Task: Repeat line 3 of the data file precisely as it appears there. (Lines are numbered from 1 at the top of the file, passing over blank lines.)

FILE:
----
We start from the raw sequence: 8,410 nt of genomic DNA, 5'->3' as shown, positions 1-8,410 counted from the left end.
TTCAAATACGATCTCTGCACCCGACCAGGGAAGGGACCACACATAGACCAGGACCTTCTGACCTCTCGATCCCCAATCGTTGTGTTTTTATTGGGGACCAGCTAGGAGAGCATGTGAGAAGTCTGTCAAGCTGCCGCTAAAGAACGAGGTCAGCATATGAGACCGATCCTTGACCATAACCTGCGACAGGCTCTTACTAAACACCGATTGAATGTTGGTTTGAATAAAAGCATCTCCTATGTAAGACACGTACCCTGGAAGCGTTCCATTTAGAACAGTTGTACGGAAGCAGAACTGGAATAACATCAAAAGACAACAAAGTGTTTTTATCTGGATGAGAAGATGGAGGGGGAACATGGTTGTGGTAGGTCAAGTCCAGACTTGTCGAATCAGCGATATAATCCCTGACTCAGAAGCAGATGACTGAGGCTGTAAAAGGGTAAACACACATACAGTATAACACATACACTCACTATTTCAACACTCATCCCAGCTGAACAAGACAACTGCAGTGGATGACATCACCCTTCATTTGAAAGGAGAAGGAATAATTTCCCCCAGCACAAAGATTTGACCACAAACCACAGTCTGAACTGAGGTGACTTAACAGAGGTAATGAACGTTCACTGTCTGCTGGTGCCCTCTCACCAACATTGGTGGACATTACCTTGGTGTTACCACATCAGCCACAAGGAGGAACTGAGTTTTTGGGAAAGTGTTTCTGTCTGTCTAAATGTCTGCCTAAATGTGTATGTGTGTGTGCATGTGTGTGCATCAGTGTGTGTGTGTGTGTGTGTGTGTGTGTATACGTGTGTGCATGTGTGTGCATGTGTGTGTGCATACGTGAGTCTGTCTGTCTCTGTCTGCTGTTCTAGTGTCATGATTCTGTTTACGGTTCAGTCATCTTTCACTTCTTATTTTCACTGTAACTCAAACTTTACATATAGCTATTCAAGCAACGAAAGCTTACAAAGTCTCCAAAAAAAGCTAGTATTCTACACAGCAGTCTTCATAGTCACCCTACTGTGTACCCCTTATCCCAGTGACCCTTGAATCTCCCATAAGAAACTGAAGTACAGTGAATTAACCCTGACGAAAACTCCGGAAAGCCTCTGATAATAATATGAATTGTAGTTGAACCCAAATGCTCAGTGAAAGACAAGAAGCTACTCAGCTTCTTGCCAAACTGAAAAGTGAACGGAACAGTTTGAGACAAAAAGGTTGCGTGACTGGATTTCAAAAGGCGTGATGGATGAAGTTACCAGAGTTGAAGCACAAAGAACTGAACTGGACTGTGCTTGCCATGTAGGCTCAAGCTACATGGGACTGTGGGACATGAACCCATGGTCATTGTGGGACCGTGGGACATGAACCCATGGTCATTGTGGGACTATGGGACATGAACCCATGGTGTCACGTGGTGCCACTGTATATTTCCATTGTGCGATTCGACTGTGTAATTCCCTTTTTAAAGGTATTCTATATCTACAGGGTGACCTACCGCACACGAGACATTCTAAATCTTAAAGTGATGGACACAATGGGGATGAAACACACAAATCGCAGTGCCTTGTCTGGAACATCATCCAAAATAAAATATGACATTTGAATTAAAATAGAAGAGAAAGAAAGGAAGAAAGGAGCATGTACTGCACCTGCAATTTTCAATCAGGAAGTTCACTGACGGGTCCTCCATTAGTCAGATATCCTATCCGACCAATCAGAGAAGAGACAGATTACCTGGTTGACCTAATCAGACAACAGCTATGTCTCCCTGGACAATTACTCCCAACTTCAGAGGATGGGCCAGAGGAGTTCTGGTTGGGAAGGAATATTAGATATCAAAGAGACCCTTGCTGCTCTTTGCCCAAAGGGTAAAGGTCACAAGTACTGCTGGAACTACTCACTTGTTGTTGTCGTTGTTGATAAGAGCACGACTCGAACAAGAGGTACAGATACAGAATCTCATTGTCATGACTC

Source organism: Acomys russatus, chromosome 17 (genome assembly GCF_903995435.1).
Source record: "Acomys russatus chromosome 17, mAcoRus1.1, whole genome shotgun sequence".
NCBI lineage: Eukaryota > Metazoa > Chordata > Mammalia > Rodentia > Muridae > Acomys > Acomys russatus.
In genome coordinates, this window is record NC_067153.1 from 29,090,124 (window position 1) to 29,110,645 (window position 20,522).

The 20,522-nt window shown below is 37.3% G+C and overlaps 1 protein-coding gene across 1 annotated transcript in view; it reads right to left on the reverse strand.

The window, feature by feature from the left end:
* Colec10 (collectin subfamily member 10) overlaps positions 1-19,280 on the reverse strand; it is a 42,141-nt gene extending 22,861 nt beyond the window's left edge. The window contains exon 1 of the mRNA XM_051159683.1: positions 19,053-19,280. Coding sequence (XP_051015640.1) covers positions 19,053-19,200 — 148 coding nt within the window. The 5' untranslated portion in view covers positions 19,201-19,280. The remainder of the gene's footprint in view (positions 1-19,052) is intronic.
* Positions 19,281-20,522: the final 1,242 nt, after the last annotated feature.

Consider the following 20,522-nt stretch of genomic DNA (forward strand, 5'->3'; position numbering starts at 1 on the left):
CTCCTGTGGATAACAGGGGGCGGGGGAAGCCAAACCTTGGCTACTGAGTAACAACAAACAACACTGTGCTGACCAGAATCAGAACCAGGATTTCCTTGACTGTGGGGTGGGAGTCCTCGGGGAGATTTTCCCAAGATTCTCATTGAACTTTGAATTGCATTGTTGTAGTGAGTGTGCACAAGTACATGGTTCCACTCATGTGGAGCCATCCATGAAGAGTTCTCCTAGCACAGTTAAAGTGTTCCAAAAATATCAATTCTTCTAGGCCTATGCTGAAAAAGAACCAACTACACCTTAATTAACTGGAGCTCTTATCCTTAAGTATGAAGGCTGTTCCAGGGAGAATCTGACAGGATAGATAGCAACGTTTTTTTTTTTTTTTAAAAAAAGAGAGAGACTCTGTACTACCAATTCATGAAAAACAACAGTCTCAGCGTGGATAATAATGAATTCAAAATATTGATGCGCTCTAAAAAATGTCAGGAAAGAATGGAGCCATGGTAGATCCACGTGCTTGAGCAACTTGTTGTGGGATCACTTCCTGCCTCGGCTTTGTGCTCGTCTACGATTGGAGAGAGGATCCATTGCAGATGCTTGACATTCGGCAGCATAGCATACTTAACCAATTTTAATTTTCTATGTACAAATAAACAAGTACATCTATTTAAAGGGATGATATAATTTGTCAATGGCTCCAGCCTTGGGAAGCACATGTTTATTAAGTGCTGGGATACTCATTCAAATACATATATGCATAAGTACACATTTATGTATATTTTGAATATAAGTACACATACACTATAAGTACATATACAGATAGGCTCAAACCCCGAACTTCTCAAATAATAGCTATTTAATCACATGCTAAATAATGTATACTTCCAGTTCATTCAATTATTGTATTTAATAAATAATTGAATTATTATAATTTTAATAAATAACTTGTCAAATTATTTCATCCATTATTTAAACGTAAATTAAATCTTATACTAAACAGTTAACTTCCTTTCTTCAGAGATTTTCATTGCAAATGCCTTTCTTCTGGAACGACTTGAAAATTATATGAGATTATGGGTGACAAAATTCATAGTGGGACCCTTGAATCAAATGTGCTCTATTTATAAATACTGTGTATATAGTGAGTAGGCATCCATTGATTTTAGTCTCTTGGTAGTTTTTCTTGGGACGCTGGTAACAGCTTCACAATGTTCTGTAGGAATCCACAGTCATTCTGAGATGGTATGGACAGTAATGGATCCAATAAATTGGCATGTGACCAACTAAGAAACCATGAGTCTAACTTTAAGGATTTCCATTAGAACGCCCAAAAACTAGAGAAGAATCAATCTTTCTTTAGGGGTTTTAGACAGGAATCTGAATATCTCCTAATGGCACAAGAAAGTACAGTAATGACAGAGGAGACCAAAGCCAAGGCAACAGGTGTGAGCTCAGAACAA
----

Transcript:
Source organism: Acomys russatus, chromosome 17 (genome assembly GCF_903995435.1).